Dan Lesser Organizes for a Parent-Teacher Home Visit Program

Recently United Interfaith Action, a current JOI placement organization, hosted a press conference to kick-off of the parent-teacher home visit project in New Bedford, MA. It was attended by the Mayor, Superintendent, the Teacher’s Union president, and 3 school committee members, along with UIA leaders from Our Lady of Assumption a Cape Verdian Parish and Tifereth Israel the synagogue in New Bedford, and students, parents, and the 16 teachers who are going to start the visits at Carney Academy.

It was very exciting to see the Our Lady of Assumption and Tifereth Israel organizing team’s vision of improved parent-school relationships become a reality.  It was a testament to the savvy organizing work of the leaders of the two congregations (and to their organizer, JOI alumnus Daniel Lesser, class of 07-08) to start an innovative new program at a time when so many things in public education are being cut.

Below is an article from the New Bedford Standard Times:

New Bedford teachers bring home importance of education



November 16, 2010 12:00 AM

NEW BEDFORD — Carney Academy teachers, New Bedford school district officials and community activists joined Monday in an attempt to bolster parent-teacher relationships and take a bite out of district dropout rates and achievement gaps with a new home visit program.

“For far too long, New Bedford has been a city with too many dropouts and too many schools at the brink of struggling with their student achievement,” said Jack Livramento, a parishioner at Our Lady of the Assumption Church in New Bedford and a leader in the community advocacy group, United Interfaith Action.

Describing how some parents don’t feel welcome in city schools, he said, “Today we begin reading from a new script.”

Being piloted at Carney, the home visit initiative is based on a program that has already been implemented in Sacramento, Calif., spread more recently to Springfield, and has been demonstrated to improve student achievement and parental engagement, according to UIA.

New Bedford’s 2008-09 dropout rate of 8.4 percent well exceeds the state rate of 2.9 percent.

“These home visits are based on the concept that parents and teachers are co-educators,” said New Bedford Superintendent Mary Louise Francis, who said she hopes to expand the program to other schools, including Parker Elementary.

Even before Monday’s kick-off, the home visit project was an exercise in cooperation.

Winning a pledge of support from Francis and Mayor Scott W. Lang in June, the initiative was born of an organizing campaign by two of United Interfaith Action’s 16 member congregations — Our Lady of the Assumption Church and Tifereth Israel Congregation in New Bedford.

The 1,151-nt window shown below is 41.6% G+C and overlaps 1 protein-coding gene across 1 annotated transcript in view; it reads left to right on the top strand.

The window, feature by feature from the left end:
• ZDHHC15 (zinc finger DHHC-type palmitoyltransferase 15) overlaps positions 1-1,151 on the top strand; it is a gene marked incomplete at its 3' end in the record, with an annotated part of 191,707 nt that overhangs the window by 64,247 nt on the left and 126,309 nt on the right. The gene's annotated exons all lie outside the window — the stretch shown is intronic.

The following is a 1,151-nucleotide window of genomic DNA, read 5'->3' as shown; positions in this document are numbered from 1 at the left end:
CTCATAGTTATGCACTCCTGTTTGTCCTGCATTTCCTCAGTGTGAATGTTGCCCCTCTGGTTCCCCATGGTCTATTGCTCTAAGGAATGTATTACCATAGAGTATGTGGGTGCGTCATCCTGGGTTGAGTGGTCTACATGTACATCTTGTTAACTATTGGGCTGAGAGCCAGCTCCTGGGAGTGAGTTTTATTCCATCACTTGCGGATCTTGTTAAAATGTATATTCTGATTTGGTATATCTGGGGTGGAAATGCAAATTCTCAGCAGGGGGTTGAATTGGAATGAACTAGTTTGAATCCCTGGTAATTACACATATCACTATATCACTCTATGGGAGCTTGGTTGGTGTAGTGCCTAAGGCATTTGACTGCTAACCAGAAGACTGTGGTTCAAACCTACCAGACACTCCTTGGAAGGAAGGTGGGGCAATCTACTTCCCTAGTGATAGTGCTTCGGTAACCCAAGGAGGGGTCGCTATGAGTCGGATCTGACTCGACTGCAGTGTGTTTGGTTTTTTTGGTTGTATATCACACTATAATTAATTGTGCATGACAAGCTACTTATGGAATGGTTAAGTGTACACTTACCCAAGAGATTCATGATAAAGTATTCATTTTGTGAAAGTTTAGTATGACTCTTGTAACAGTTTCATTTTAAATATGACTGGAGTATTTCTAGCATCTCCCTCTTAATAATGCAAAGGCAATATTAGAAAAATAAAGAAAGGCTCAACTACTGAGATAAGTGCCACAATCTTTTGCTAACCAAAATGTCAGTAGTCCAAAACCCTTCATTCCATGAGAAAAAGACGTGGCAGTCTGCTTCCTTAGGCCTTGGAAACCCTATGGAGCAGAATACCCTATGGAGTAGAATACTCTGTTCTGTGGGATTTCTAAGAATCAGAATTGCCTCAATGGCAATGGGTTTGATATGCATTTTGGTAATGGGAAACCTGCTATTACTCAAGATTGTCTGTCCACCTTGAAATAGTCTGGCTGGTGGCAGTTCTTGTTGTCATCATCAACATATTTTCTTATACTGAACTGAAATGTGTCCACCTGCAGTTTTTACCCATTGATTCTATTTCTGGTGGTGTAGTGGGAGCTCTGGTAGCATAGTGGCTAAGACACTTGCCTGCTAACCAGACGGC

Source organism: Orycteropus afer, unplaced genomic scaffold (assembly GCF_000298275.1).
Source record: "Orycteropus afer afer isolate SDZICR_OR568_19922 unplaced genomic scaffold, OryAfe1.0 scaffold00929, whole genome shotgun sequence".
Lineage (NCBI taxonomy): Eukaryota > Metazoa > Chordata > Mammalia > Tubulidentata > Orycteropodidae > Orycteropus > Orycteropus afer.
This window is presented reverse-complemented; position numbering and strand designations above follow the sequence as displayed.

“Here we have a Cape Verdean Roman Catholic church joining with a Jewish synagogue to focus on education and its importance,” Livramento said. “Both congregations recognize education is the foundation we all need to build on.”

Monday’s home visit kickoff also involved administrators, teachers, the school’s parent-teacher organization, members of the School Committee, Lang, Carney students and New Bedford Educators Association President Louis St. John.

“We realized that the education of our children was at the heart of all future progress in New Bedford,” said Marsha Onufrak, a UIA leader and member of Tifereth Israel. “Instead of reminiscing about the former glory days of the textile industry here, we knew we had to move forward and envision a different economic landscape.”

Taking a leadership role among Carney’s teachers is Justine Medina, a UIA leader, a parent, a third-grade teacher at Carney and one of 16 educators who plan to visit a total of at least 30 families.

“I couldn’t think of anything that made more sense,” said Medina, who attended a workshop about parent-teacher home visits at a conference in San Jose, Calif. “They’re their teacher at home. We’re the teacher in school. … We need to share resources and tools.”

Yasmin Flefleh-Vincent, president of the Carney Academy parent-teacher organization, called parent involvement crucial and summed up the initiative in one word: “Awesome.”

Julie Amaral — a fifth-grade teacher at Carney and another of the visiting educators — described outreach to Carney parents as strong. But “there’s still always a percentage of parents that feel uncomfortable coming to the schools,” she said. “This is just another way for us to push and reach out … and find (out) a little bit more about them.”

In the project’s first year, the teachers will together conduct at least 60 home visits (two per family). The families were invited to participate, at random, from those who have students in the participating teachers’ classrooms, according to Carney Principal Karen Treadup.

Daniel Lesser, staff organizer for UIA, said approximately $5,000 in grant money is budgeted for these visits and more money is available for additional visits, if possible. Before Monday’s kickoff wrapped, Lang gave what amounted to a “Godspeed” to teachers about to embark Monday on their first visits.

“Whether it’s understanding how to help out with homework or reading, or listening to our students read,” he said, “dare them to be the greatest they can possibly be.”

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